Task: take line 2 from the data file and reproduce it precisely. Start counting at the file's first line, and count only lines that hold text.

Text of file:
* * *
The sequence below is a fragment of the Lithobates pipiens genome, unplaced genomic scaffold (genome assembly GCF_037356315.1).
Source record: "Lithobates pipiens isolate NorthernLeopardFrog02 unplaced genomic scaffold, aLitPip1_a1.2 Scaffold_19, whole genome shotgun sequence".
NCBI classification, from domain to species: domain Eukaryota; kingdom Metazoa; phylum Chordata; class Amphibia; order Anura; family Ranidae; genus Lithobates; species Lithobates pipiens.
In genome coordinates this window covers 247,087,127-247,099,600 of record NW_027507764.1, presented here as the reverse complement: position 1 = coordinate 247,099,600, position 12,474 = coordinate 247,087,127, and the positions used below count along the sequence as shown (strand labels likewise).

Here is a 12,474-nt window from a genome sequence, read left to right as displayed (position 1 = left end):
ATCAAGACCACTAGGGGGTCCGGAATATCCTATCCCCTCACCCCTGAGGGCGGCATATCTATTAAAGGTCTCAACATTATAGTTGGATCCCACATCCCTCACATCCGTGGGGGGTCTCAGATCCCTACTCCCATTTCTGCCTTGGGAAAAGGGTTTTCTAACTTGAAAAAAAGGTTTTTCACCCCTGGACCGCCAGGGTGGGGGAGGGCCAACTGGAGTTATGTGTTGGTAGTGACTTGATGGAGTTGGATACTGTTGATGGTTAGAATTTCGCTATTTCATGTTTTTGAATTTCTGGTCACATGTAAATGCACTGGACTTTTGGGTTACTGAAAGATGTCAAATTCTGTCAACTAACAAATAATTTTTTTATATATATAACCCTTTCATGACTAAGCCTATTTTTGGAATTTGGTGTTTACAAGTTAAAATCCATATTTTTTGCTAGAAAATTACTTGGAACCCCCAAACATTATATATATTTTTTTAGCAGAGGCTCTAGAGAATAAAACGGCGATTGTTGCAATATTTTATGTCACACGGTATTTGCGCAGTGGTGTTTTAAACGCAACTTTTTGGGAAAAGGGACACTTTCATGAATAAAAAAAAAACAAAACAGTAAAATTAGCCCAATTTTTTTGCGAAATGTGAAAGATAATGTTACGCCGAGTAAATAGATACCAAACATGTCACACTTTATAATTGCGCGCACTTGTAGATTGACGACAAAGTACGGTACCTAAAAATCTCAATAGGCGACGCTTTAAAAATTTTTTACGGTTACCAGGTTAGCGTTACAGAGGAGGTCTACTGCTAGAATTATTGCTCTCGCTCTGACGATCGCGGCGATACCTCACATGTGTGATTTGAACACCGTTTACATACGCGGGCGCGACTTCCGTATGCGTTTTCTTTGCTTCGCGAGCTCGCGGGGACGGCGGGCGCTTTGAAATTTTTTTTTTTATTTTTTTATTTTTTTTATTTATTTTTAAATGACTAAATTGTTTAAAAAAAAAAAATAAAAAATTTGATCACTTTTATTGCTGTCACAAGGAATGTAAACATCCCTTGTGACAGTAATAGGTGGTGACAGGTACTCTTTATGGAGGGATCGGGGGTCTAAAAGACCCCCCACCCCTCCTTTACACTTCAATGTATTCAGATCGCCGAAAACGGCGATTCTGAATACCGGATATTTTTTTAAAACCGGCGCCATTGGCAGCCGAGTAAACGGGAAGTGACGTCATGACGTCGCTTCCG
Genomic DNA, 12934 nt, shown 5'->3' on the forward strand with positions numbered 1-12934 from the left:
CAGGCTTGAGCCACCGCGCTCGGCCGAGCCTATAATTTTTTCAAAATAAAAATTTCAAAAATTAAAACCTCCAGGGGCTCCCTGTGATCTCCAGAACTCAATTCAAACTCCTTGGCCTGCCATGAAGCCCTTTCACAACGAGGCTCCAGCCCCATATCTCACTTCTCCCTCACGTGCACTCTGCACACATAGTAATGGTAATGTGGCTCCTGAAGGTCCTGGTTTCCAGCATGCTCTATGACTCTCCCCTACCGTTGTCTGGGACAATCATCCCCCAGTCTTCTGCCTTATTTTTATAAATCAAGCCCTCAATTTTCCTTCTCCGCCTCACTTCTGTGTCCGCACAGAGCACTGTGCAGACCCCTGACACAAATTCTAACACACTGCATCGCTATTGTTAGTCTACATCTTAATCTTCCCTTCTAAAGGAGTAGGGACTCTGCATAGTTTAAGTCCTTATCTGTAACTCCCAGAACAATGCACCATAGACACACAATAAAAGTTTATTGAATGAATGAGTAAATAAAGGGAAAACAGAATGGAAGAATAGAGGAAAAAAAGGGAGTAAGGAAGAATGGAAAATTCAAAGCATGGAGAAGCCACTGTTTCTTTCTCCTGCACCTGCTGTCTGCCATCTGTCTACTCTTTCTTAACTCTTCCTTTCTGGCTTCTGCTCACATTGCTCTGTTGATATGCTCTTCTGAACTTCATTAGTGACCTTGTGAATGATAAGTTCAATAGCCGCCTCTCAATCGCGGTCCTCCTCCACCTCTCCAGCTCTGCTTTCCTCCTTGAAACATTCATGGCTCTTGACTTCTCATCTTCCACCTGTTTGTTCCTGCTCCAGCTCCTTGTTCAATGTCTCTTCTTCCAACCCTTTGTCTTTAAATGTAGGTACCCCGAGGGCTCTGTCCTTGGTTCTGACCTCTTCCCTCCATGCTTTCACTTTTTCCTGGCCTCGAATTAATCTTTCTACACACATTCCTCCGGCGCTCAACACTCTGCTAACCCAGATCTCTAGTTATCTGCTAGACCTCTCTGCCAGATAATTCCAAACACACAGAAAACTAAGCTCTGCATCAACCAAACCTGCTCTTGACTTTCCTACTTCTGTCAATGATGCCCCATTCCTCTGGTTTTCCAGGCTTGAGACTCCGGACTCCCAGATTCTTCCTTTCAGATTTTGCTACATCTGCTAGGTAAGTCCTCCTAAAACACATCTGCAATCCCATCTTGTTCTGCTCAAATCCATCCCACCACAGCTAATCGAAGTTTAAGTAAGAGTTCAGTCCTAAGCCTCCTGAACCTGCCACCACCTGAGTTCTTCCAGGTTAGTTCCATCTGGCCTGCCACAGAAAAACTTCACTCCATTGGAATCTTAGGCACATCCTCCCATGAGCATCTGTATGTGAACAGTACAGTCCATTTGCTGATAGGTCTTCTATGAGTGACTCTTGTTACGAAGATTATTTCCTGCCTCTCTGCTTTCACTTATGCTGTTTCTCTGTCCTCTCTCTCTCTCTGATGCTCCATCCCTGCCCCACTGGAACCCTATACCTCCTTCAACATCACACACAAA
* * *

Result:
Source record: "Lithobates pipiens isolate NorthernLeopardFrog02 unplaced genomic scaffold, aLitPip1_a1.2 Scaffold_19, whole genome shotgun sequence".